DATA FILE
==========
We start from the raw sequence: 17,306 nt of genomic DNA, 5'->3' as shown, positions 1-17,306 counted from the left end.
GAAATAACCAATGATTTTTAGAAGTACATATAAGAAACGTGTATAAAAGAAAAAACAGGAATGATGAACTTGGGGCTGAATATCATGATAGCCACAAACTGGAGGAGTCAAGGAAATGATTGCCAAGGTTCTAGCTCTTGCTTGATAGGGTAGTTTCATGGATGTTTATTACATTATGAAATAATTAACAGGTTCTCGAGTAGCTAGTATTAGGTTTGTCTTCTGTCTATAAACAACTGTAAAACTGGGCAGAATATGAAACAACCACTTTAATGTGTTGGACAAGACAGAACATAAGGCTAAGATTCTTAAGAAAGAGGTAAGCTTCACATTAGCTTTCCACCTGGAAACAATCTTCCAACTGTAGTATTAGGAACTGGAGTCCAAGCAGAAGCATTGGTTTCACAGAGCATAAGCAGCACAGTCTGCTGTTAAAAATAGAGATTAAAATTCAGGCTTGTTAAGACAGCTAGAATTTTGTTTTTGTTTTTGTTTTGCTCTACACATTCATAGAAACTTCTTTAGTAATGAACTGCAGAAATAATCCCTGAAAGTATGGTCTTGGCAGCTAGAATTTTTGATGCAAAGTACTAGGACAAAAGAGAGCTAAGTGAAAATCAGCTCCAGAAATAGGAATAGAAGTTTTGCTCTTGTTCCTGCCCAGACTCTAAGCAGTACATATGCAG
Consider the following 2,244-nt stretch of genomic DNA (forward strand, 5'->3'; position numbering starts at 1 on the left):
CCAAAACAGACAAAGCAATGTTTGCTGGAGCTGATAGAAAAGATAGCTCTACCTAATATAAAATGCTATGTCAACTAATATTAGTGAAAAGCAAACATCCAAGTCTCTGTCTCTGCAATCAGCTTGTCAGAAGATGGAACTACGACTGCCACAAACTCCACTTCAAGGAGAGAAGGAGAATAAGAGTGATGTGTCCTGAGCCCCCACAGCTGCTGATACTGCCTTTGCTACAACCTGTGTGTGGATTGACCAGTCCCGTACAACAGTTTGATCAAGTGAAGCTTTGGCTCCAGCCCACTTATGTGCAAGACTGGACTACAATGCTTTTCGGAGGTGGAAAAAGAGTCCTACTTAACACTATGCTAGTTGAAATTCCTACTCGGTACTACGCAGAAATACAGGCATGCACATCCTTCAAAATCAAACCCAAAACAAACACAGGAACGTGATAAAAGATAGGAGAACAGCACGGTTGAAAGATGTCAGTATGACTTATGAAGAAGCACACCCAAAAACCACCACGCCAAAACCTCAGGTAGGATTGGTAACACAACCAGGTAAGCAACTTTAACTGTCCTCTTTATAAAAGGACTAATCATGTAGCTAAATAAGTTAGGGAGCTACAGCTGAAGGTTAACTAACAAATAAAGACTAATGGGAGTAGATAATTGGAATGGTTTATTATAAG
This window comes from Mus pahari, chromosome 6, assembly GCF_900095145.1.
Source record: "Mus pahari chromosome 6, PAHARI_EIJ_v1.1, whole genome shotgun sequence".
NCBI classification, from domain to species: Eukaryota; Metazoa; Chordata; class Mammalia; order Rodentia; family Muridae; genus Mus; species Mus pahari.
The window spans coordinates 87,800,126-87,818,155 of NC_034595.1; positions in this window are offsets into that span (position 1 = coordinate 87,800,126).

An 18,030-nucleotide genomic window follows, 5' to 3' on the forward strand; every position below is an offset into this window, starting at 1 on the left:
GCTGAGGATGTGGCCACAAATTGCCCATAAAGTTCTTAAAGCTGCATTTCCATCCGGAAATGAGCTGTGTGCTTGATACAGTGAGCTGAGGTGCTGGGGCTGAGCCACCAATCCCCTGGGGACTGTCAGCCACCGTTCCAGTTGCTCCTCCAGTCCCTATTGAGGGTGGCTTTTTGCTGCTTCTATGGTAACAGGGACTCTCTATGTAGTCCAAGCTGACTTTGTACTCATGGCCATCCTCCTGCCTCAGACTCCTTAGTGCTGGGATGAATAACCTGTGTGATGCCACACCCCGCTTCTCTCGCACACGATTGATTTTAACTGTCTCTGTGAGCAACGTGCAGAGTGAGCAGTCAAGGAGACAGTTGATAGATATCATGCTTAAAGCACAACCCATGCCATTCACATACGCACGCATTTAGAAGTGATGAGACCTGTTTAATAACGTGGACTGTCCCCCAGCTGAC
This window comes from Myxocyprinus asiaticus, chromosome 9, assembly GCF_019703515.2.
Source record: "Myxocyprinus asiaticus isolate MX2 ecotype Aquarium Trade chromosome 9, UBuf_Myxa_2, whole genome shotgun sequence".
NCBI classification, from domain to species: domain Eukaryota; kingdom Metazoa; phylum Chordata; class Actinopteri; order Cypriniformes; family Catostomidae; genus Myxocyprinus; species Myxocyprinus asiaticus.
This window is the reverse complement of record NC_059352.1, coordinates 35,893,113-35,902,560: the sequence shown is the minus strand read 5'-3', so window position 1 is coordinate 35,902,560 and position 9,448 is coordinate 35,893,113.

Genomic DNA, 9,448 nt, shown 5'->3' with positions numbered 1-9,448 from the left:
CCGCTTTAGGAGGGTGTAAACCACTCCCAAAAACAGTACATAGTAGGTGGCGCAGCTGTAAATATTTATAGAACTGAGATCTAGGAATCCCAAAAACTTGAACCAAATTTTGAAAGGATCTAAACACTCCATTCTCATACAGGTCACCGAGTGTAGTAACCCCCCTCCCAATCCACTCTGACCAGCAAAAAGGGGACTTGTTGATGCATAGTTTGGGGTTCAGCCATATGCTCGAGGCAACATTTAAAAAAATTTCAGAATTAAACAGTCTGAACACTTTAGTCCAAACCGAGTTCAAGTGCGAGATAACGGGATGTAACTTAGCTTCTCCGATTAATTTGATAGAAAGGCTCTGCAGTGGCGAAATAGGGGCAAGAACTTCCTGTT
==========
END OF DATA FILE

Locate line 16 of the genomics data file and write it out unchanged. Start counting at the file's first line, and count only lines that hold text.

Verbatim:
CCGCTTTAGGAGGGTGTAAACCACTCCCAAAAACAGTACATAGTAGGTGGCGCAGCTGTAAATATTTATAGAACTGAGATCTAGGAATCCCAAAAACTTGAACCAAATTTTGAAAGGATCTAAACACTCCATTCTCATACAGGTCACCGAGTGTAGTAACCCCCCTCCCAATCCACTCTGACCAGCAAAAAGGGGACTTGTTGATGCATAGTTTGGGGTTCAGCCATATGCTCGAGGCAACATTTAAAAAAATTTCAGAATTAAACAGTCTGAACACTTTAGTCCAAACCGAGTTCAAGTGCGAGATAACGGGATGTAACTTAGCTTCTCCGATTAATTTGATAGAAAGGCTCTGCAGTGGCGAAATAGGGGCAAGAACTTCCTGTT